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The SACE starts with your Personal Learning Plan and continues through Stage 1 and Stage 2.
You’ll be learning about and applying a lot of knowledge and skills, and completing assessment tasks during your SACE studies, so it’s important to think about how, when and where you’ll study.
Most students who’ve completed the SACE successfully say they designed and kept to a structured routine from the beginning of Year 11.
Your routine shouldn’t be all about study, however. Successful students find a balance that gives them time to sleep, relax and enjoy interests outside schoolwork, as well as providing sufficient time for assignments, learning for tests and exams, and other study.
Tips for effective study
You may not study in exactly the same way as your friends or siblings, so you should find a routine that suits you. Many students seek advice from teachers and counsellors about how to plan a routine that suits them and their schedules – sometimes as early as Year 9.
- Set yourself up in the right environment
- Find a place or places where you can minimise distractions. If this isn’t possible at home, consider the school library or your local library.
- Make sure you have enough space, light and quiet.
- Switch off your phone and avoid social media while you study.
- Plan your schedule
- Include your commitments (lessons, but also sport, part-time work and family outings).
- Find time for any other items you want or need to factor into your schedule.
- Don’t forget eating and exercise – along with plenty of sleep, a sensible diet and exercise are important for your health and well-being.
- Remember to make time for catching up with friends, or just watching TV and relaxing.
- Understand what works best for you
- You may already know how you prefer to study (and your Personal Learning Plan will help with this, too). Plan your study routine and schedule according to how you like to study.
- Make a timetable and stick to it
- Include milestones such as holidays, assignment due dates and exams in your schedule as soon as you can.
- Create your study timetable around these dates so you give yourself time to study.
- Most successful students say it helps to divide work into small pieces rather than one large chunk, so it feels achievable.
- Spread the tasks out so that your study is varied between simple and challenging tasks.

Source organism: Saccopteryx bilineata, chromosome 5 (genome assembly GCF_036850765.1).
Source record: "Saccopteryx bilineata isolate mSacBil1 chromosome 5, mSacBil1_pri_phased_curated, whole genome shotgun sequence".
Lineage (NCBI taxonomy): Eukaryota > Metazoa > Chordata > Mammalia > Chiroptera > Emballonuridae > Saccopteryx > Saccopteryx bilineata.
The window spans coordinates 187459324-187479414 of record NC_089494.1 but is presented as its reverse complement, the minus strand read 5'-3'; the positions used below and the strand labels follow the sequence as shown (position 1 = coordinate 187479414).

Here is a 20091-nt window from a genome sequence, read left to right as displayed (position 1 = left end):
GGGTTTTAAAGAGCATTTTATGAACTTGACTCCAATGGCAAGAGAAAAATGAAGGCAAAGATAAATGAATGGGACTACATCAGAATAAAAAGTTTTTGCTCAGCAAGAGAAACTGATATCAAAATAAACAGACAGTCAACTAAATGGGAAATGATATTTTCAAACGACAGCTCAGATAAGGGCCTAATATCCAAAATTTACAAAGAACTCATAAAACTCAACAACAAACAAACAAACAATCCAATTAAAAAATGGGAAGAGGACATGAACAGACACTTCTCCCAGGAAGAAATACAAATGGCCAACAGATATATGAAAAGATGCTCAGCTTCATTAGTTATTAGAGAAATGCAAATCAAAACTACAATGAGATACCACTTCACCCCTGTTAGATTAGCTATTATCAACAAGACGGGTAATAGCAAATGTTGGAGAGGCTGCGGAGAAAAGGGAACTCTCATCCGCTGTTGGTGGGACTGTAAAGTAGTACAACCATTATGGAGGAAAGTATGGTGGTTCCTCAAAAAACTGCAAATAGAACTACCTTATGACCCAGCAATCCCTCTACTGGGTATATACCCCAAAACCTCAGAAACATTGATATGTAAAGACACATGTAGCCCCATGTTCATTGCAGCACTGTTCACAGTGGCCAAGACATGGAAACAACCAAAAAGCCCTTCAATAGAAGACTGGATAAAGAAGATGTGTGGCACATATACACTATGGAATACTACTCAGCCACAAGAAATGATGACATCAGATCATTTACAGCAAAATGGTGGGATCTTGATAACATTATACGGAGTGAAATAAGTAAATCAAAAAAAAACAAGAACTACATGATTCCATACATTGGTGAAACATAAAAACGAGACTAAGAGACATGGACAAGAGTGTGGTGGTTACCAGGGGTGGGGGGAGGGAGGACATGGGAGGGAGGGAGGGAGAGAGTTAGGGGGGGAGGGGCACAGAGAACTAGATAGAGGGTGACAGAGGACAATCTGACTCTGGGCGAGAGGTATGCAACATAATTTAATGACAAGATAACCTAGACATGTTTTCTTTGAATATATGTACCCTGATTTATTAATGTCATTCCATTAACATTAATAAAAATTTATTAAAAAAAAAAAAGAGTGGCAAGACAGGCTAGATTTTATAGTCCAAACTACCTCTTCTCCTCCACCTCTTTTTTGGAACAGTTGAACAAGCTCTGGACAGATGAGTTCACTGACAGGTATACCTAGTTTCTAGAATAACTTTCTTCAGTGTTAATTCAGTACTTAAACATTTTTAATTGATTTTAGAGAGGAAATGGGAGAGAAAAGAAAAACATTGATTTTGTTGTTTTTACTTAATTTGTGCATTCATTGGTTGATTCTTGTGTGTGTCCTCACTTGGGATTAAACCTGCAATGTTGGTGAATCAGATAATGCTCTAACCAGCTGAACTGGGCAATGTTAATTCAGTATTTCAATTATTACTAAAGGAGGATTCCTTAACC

- Set yourself achievable weekly goals and try to stick to them.
- If something unexpected happens and you don't achieve what you had planned, revise your timetable and get back on track as soon as possible.
- Ask for help
- You shouldn’t feel alone – ask family, friends or teachers for help or just a sympathetic ear if you’re feeling overwhelmed or stressed.
- Ask family members and friends to test your knowledge, and arrange group revision sessions if you’re the type of student who likes to bounce ideas off other people.
- Teachers can help you identify what you should focus on before tests and other assessment tasks.
- If you’re looking for external help, headspace provides young people and families with information about mental health issues.
- ReachOut.com has lots of tips about studying, managing stress and life in general, from everyday issues to tough times.
Weekly Goal Setting template [DOC 37KB]
Weekly Goal Setting exemplar [DOC 39KB]
Monthly Study Planner template [DOC 37KB]
Using past SACE exams
Past SACE examination papers are a useful resource for revising and preparing for tests and exams.
The questions in exam papers may ask you to solve problems or give essay-type answers. For subjects that have numerical problems, it may help to work with a friend and check your separate answers together. For essays, plan in note form how you’d construct your written answer or essay to cover all the points you want to include.
Previous Chief Assessors' reports can also be helpful. These reports give an overall picture of student performance in previous years' subject assessments.
The front pages of the examination question booklets can be found on the subject mini-sites a few weeks before the end-of-year examinations begin.
The front page of an examination includes important information such as the number of questions you’ll have to answer, how long the exam will take and whether calculators or dictionaries are permitted.
- Student Guide to Surviving Exams [DOC 313KB]
If you follow these tips, keep up with your revision schedule, and stay focused, you should be able to keep on track.
But if you are feeling worried or stressed, let your family members, friends or teachers know. If they understand how you’re feeling, they are in a better position to help you - with your study or revision, by encouraging you to take a break, or by offering a sympathetic ear.Back to top
Help and counselling services
Crisis Care (SA only)
An after-hours crisis support helpline
Monday to Friday, 4 pm to 9 am
Saturday, Sunday, and public holidays, 24 hours
Telephone 131 611
Kids Helpline (national)
A free and confidential telephone counselling and advice service for young people
Monday to Sunday, 24 hours
Telephone 1800 551 800
A free crisis support service
Monday to Sunday, 24 hours
Telephone 13 11 14